Consenting to GenderPublished on: 05 December 2017
It has recently been in the press about the alleged sub-standard treatment of intersex patients and their families, particularly with regard to whether families consented to life changing surgery on their children and psychological care.
The BBC carried out an investigation into Great Ormond Street Hospital and found that doctors may not have properly discussed with parents irreversible surgery to determine their child’s sex. It was also reported that, in some situations, there was no access to psychological care for patients and their families. Consequently, the health regulator, Care Quality Commission (CQC) is making enquiries.
So, what does intersex mean?
Intersex is a generic term used to describe Disorders of Sex Development (DSDs). DSDs are rare conditions (occurring in approximately 1 in every 1,500 babies) caused when the reproductive organs and genitals of a baby do not develop as expected during pregnancy. DSDs can be inherited but often occur randomly and are usually identified either at birth or during adolescence.
An individual with a DSD may have typically male or female genes but their genitals and reproductive organs may be of the opposite sex to their genes, a mixture of male and female genes or not obviously either. A person growing up with a DSD might have both male and female characteristics. It is estimated that around 1.7% of the world’s population have intersex traits.
What happens when a baby is born intersex?
Firstly, if a DSD is suspected, tests are carried out to establish a baby’s internal and external organs, as well as their genes and hormones. If a baby is diagnosed with a DSD, doctors should then work with the baby’s parents to decide on the baby’s gender. Unfortunately, there is very little information available to the general public as to how this decision is arrived at.
A change in usual practice
In years gone by, intersex babies were generally raised as females. They would have any male genitalia removed during their early years. The decision seems to have been made due to fears that it would be harder for intersex children to grow up as males with “inadequate” male genitalia.
Interestingly, a review by an American University of 94 intersex children found that over half of those who had had surgery during their early years to make them female later transitioned to become males.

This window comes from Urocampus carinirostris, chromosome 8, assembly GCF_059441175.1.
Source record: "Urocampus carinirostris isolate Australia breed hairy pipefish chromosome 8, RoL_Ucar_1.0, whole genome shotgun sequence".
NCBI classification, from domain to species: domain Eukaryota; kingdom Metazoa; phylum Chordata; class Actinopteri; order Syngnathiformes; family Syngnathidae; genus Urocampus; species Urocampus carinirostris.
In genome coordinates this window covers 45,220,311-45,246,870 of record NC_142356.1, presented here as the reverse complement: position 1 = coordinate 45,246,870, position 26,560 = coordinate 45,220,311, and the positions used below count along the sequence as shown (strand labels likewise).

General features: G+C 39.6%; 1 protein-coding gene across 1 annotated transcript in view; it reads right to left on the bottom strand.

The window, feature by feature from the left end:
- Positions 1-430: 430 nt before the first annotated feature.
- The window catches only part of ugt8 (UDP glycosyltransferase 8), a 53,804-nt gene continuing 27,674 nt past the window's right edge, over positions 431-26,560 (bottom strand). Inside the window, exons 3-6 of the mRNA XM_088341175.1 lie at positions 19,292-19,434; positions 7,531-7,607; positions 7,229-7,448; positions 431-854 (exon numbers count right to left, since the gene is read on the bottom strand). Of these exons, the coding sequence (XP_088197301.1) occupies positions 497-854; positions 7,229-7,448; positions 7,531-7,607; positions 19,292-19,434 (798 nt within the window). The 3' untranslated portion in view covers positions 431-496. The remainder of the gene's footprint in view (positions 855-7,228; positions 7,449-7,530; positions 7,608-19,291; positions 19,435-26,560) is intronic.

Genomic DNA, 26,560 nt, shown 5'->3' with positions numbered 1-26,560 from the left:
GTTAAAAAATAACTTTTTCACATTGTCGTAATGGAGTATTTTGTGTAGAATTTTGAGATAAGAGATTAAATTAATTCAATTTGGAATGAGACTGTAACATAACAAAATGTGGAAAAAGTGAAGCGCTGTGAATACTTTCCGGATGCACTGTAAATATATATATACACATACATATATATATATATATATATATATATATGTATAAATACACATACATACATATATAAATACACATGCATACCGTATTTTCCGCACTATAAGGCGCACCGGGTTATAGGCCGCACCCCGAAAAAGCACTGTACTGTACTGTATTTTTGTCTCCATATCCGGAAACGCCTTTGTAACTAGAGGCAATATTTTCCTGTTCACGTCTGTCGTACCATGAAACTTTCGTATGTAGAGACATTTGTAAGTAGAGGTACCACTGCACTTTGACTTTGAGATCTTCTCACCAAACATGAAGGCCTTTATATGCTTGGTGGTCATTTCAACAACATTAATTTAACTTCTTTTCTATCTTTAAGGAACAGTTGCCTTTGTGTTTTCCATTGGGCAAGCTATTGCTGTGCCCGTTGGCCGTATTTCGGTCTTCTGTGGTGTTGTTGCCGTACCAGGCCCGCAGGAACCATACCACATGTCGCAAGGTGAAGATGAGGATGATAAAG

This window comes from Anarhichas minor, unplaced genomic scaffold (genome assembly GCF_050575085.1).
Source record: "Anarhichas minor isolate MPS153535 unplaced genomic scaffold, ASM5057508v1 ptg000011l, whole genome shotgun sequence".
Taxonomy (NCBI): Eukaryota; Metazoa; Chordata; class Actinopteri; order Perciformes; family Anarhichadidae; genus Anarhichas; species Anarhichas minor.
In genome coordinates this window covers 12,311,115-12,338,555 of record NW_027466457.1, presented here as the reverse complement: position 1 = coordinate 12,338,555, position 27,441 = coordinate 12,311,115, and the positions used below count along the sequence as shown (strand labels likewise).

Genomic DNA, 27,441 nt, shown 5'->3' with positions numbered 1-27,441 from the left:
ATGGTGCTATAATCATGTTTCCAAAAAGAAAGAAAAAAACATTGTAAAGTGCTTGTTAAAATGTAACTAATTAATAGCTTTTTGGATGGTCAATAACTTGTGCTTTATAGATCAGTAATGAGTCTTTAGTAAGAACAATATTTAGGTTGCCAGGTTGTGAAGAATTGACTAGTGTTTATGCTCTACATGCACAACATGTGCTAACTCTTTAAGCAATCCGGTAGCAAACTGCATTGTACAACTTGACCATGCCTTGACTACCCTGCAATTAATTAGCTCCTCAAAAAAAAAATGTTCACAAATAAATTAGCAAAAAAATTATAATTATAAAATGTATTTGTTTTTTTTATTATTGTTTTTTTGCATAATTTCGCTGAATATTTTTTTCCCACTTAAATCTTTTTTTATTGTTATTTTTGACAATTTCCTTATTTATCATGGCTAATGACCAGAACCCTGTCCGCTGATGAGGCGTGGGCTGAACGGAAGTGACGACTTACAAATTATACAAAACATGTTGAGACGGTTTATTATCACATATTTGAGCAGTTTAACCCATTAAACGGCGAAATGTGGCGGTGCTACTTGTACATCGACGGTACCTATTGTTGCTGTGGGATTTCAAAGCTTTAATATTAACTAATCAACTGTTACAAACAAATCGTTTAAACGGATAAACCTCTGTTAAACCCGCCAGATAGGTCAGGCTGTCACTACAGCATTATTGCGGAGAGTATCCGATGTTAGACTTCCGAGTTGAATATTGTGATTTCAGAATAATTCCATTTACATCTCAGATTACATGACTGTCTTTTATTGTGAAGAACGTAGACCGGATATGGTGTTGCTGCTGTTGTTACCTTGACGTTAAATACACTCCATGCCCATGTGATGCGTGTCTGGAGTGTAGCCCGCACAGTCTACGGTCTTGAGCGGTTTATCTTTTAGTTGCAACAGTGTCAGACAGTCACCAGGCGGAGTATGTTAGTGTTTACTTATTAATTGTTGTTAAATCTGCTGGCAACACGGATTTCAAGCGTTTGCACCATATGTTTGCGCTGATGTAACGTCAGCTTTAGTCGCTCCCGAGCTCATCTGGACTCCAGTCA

Nowadays, in the UK, it is more usual for intersex babies to be brought up as males.
Problems in the UK
Sadly, whilst there is very little information available from UK sources to inform people about DSDs in this country, there are numerous stories concerning the seemingly insensitive or inadequate care and treatment parents and patients alike have received from NHS hospitals. An article in The Guardian tells the story of Juliet Swire being advised by doctors not to announce the birth of her son but keep him a secret until his gender was decided.
Meanwhile, the BBC produced a documentary on Joe Holliday (Joella at the time of the documentary in 1998) who was brought up as a girl but suffered from years of depression, anxiety, self-harm and attempted suicides because, genetically, he was male.
Outside the UK
It appears that the UK is perhaps lacking in understanding DSDs and the general approach taken to managing these conditions is a long way behind other countries around the world.
Germany, for example, allows intersex babies to be considered neither a boy, nor a girl, but both. In 2015, Malta passed laws to prevent surgery being allowed to be performed on intersex people who were unable or too young to consent to the procedure themselves. In South America, the Chilean government said that doctors would be allowed to refuse a parent’s request for corrective surgery on their child without facing any legal consequences.
What does this mean for intersex patients and their families?
Essentially, we don’t yet know and we will need to await the outcome of the CQC’s involvement.
Regardless of the outcome, however, it does raise questions about performing corrective surgery on very young children before they have had chance to find out which gender most suits them. Some people suggest that we should wait until babies have grown into children or adults and are able to express their preference.
It appears that DSDs are still fairly misunderstood in the UK and, at this point in time, the information publicly available is extremely limited. Unquestionably, with this nationwide lack of understanding, it is of the utmost importance that doctors are providing families with comprehensive information about DSDs and offering proper psychological support to both patients and their families.